Thus, for the light-emitting device 100a, in which the photoluminescent layer 110 and the periodic structure 120 are located on the transparent substrate 140, a period p that satisfies inequality (15) is effective, and a period p that satisfies inequality (13) is significantly effective.

5-2. Light-Emitting Apparatus Including Excitation Light Source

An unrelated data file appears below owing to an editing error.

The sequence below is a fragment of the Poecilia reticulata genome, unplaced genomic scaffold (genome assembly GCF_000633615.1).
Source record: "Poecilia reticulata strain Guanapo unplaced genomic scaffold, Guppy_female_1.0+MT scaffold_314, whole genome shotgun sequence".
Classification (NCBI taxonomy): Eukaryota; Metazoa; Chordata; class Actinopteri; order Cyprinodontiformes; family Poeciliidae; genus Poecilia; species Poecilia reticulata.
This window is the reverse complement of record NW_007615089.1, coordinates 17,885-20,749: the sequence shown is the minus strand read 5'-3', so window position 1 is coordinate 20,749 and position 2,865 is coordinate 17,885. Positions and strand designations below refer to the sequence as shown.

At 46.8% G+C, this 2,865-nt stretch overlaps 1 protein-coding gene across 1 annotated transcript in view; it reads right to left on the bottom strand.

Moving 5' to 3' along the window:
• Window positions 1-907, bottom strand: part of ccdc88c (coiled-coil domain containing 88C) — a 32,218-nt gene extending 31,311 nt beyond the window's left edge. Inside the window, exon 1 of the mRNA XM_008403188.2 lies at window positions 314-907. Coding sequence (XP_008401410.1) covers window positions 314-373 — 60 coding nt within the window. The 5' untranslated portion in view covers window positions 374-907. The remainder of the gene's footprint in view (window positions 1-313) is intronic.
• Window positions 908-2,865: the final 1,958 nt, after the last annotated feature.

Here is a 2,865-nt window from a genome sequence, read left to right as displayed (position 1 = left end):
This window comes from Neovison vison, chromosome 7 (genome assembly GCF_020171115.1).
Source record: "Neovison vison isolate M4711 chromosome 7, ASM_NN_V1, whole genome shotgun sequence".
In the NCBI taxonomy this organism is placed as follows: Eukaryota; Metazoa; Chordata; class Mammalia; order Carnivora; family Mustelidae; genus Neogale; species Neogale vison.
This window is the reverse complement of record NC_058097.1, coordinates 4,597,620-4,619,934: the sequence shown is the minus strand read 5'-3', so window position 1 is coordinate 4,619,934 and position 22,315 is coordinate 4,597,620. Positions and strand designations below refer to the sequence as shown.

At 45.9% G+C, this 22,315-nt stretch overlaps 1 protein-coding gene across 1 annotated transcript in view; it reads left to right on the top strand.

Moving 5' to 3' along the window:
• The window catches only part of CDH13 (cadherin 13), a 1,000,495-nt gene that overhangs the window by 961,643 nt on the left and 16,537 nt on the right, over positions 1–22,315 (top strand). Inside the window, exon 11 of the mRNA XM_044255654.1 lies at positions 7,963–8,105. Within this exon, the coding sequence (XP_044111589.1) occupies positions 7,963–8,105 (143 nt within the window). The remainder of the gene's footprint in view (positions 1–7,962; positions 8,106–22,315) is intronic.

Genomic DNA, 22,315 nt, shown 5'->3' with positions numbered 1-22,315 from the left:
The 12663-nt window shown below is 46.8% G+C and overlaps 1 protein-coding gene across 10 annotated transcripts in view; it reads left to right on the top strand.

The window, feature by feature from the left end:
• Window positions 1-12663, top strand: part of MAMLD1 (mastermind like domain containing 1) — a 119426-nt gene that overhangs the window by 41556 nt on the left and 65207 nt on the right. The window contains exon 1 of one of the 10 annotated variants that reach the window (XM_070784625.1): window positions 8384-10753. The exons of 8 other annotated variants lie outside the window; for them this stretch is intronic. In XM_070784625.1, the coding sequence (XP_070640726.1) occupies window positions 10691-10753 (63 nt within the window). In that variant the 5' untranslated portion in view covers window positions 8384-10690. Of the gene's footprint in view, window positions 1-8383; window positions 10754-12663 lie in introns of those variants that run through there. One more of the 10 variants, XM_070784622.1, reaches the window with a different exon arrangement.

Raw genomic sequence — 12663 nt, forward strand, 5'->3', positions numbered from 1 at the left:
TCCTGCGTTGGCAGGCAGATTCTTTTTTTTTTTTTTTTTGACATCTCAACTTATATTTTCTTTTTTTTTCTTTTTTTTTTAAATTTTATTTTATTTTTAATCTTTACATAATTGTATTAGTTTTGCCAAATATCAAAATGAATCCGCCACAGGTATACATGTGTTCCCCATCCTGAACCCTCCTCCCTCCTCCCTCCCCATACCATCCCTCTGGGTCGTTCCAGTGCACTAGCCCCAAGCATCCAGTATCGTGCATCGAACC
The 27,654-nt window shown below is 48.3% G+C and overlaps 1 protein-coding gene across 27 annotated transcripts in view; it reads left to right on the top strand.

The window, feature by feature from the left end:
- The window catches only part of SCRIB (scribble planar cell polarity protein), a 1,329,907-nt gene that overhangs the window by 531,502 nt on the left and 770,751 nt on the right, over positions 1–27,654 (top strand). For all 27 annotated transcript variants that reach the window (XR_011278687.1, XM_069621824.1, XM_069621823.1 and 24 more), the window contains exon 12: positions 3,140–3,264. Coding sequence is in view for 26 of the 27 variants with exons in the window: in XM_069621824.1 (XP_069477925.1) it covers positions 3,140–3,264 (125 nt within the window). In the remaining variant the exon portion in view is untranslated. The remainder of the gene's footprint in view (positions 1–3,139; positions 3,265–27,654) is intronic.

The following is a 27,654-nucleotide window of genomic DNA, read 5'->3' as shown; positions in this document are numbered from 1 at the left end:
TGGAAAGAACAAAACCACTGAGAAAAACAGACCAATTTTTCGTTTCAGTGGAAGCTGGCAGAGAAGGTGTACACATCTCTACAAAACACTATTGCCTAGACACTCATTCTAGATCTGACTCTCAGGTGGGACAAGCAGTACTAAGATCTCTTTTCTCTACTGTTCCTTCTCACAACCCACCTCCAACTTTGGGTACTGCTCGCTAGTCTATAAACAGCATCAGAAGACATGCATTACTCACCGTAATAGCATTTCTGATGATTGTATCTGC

FIG. 16 is a schematic view of an example light-emitting apparatus 200 including the light-emitting device 100 shown in FIGS. 1A and 1B and a light source 180 that directs excitation light into the photoluminescent layer 110. In this embodiment, as described above, the photoluminescent layer can be excited with excitation light such as ultraviolet light or blue light to output directional light. The light source 180 can be configured to emit such excitation light to provide a directional light-emitting apparatus 200. Although the wavelength of the excitation light emitted from the light source 180 is typically within the ultraviolet or blue range, it is not necessarily within these ranges, but may be determined depending on the photoluminescent material for the photoluminescent layer 110. Although the light source 180 illustrated in FIG. 16 is configured to direct excitation light into the bottom surface of the photoluminescent layer 110, it may be configured otherwise, for example, to direct excitation light into the top surface of the photoluminescent layer 110.